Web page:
After Dickens: A Two-Day Conference 2-3 Dec 2016
Keynote Speakers: Professor Kamilla Elliott (Lancaster University) and Professor Juliet John (Royal Holloway)
With a performance of ‘Fagin’s Last Hour’ by James Hyland and post-show talk.
G. K. Chesterton’s seminal study of Charles Dickens, published in 1906, ends with ‘A Note on the Future of Dickens’. Chesterton closes this chapter with the enigmatic promise of meeting Dickens – and his characters – in “the tavern at the end of the world”. At a threshold moment for Dickens studies, Chesterton is not only looking back to find Dickens, he is also looking forward.
The twentieth and twenty-first centuries have continued this work to ‘find’ Dickens and recapture the characteristically Dickensian. From research into Dickens’s lasting influence and popularity to the wider public’s engagement with Dickensian literary tourism and a century of film adaptations, the Inimitable’s legacy has come to encompass both conventional and innovative forms – the most recent being the BBC’s Dickensian TV series, with its new lives for well-loved characters outside of the author’s imagination.This two-day conference aims to bring together new research into Dickens’s afterlife and legacy, from his influence on Victorian literature, social reform and literary criticism to biographies, reminiscences and reimaginings in the twentieth century and beyond.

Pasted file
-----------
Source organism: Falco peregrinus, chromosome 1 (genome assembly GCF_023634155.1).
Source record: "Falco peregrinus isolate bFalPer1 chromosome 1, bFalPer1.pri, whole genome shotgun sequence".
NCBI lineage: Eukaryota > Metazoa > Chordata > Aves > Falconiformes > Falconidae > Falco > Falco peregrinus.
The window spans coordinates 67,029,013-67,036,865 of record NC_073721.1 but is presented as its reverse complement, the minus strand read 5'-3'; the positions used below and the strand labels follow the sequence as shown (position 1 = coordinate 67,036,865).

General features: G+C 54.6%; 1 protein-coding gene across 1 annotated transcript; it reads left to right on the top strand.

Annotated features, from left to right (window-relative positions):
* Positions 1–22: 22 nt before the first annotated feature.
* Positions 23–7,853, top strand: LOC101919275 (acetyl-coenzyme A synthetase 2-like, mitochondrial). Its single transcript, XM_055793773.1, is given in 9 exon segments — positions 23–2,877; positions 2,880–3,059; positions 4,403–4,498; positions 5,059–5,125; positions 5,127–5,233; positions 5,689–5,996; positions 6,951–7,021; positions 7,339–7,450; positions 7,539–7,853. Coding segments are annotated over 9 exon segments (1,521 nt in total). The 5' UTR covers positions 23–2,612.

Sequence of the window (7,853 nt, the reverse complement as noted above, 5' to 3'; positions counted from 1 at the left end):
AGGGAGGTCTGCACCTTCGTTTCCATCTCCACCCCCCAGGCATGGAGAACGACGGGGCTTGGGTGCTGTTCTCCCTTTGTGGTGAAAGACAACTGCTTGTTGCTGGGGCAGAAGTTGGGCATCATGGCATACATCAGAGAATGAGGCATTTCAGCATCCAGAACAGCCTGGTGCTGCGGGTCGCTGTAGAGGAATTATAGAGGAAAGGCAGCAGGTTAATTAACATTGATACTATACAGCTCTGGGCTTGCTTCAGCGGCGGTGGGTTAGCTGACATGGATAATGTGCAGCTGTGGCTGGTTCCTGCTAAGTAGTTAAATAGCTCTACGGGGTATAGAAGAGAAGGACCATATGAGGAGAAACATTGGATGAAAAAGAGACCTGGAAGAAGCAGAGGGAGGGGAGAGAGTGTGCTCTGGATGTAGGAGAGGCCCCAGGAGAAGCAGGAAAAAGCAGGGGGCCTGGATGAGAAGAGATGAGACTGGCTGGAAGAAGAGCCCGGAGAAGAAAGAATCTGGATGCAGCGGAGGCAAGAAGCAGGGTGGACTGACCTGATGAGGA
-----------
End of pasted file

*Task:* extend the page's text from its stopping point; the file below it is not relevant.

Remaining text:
Papers are invited on topics including (but not limited to):
- Neo-)Victorian imitations, resonances and plagiarism;
- Dickensian adaptations;
- Dickens’s influence on the periodical press and literary forms;
- Dickensian biography and life writing;
- Dickens and Modernism;
- Dickens in literary criticism;
- Dickens's influence on his contemporaries;
- Dickens in politics and social reform;
- Dickens and the Digital Humanities;
- The future of Dickens Studies.
300-word proposals for papers of 20 minutes, or 500-word proposals for panels of three papers, should be sent to email@example.com by 18 July 2016 with a short biographical note (no more than 150 words). Following the conference there will be a call for articles for an After Dickens edited collection.
For more information, see afterdickens.wordpress.com.